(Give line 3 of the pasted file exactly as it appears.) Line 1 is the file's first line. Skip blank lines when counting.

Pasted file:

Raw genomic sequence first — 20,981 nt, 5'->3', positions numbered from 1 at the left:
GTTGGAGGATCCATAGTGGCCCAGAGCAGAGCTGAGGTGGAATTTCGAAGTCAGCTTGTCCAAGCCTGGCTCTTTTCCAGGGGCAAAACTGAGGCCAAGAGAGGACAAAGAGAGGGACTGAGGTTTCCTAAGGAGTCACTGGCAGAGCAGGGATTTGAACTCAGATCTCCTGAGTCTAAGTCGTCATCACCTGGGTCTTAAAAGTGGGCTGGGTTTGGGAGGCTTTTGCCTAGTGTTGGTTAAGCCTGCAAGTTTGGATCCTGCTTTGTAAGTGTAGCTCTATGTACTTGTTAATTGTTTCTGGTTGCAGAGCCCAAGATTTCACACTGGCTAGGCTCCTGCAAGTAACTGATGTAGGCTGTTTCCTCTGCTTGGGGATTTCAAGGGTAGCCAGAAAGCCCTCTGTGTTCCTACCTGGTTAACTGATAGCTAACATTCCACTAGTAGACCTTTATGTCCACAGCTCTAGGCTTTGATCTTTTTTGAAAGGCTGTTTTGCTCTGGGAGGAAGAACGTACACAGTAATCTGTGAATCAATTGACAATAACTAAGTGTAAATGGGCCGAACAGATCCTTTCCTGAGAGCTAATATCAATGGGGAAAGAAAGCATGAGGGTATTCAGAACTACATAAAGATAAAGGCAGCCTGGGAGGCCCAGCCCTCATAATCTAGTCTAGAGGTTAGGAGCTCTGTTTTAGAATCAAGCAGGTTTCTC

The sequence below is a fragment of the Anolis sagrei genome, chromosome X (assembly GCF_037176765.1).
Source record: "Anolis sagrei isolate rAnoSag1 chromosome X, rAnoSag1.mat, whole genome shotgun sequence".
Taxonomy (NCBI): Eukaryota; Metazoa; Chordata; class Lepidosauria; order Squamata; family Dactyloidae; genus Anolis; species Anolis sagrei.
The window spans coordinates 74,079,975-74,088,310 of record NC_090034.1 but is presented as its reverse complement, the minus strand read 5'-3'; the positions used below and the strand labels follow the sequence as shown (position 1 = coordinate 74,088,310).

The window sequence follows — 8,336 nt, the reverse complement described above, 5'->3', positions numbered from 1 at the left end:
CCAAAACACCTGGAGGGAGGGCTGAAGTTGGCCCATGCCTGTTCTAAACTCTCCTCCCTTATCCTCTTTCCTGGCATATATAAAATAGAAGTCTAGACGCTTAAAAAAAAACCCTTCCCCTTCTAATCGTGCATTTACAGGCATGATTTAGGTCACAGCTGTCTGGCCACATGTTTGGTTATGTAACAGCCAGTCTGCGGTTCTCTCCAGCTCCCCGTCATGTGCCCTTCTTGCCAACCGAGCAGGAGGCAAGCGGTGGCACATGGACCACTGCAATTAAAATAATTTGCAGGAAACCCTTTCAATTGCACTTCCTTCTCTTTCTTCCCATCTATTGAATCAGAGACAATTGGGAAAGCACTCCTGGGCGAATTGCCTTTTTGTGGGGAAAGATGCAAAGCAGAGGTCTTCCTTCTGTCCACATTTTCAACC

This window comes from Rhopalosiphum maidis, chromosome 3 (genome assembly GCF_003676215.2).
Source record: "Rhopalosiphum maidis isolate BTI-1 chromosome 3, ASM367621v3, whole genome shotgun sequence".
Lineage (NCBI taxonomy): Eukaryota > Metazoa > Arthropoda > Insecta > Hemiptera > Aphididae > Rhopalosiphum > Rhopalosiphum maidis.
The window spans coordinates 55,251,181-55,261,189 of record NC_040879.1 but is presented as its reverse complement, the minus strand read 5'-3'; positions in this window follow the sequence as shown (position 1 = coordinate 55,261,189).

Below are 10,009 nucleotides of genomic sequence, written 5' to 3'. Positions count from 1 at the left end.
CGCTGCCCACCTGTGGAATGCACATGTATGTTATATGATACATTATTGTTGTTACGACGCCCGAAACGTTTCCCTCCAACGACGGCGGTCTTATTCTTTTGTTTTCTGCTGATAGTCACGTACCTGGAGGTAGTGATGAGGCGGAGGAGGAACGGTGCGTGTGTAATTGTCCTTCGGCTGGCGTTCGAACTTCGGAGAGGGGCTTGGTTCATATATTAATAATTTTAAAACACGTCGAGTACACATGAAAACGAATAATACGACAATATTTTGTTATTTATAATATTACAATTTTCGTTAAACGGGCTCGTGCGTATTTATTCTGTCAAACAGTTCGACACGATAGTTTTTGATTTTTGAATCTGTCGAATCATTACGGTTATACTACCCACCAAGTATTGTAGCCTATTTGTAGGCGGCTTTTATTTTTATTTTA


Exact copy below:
The sequence below is a fragment of the Anolis sagrei genome, chromosome X (assembly GCF_037176765.1).